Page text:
Traditional markers of performance seemed misleading. Crude mortality is not a useful parameter, specially if you are receiving patients late or only the sickest ones (which are eventually granted an ICU bed). Waiting for standardised mortality ratio and standardised resource use to become available was not feasible, because these measures take time and because they rely on well calibrated illness severity scores (which were unavailable; it was not to be expected that traditional illness severity scores, such as SAPS 3, would perform well for a single disease) (Rewa 2018). Need for readmission is also problematic, because pressure for beds was constant and because you are discharging patients to a ward staff that is as inexperienced with COVID-19 as you. Length of mechanical ventilation is also cumbersome, because few data were available. Although this data should all be measured, they should not (and were not) interpreted as direct performance measurements in this situation.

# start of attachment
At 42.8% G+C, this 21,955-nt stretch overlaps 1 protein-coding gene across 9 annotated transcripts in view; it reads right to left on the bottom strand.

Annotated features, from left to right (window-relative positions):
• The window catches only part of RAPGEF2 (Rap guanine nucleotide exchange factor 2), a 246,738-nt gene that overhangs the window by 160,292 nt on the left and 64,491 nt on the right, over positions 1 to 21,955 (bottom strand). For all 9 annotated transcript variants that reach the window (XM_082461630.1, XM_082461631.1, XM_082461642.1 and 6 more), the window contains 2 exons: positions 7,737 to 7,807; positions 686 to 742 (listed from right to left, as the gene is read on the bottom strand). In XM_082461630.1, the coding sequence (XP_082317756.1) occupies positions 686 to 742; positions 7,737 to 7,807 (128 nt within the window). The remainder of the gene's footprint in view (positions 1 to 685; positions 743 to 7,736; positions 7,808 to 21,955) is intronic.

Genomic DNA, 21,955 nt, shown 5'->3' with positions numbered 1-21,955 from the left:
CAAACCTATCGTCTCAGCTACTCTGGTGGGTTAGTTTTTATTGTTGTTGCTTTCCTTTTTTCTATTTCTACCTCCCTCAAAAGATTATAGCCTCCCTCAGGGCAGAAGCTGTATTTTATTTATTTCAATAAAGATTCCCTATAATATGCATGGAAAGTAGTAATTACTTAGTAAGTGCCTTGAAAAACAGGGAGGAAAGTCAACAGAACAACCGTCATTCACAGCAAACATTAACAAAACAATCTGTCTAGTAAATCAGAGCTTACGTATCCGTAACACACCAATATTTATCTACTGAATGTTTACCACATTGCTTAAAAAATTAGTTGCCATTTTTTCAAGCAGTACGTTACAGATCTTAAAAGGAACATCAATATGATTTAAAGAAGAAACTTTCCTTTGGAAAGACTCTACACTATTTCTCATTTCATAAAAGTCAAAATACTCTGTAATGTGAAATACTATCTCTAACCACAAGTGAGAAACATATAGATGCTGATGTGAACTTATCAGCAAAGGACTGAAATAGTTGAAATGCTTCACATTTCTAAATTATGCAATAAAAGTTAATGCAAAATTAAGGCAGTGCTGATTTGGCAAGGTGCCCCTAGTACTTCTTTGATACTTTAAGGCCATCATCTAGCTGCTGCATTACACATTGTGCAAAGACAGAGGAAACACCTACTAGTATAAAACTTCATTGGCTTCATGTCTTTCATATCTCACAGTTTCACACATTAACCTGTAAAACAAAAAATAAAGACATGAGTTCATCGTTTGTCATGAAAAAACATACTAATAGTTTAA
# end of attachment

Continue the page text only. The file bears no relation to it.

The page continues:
The key to delivering best care was, once again, to develop and implement a routine that guaranteed a minimum evidence-based acceptable care. This is the key point: “minimum.” It became clear that while we had few to no evidence on how to manage the COVID-19 disease, we had a good deal of evidence on how to manage patients with multiple organ failure, including respiratory failure. That became our focus in the new unit. Simply do what we know as supported by evidence and rest assured that, on average, we would be doing the best for most patients. We adopted the “zentensivist” approach with open arms (Siuba 2020). What a graceful surprise we had when we realised that we could do a lot by focusing in doing well what we knew and by being more patient and less reactive. Summarising previous evidence as you prepare for an unknown disease can be relieving for the staff and allows one to drift attention away for elusive therapies or magic bullets. A brief summary of what was known before the pandemic, caveats on applying evidence on COVID-19 considering resource optimisation and the proposed solution are shown in Table 1.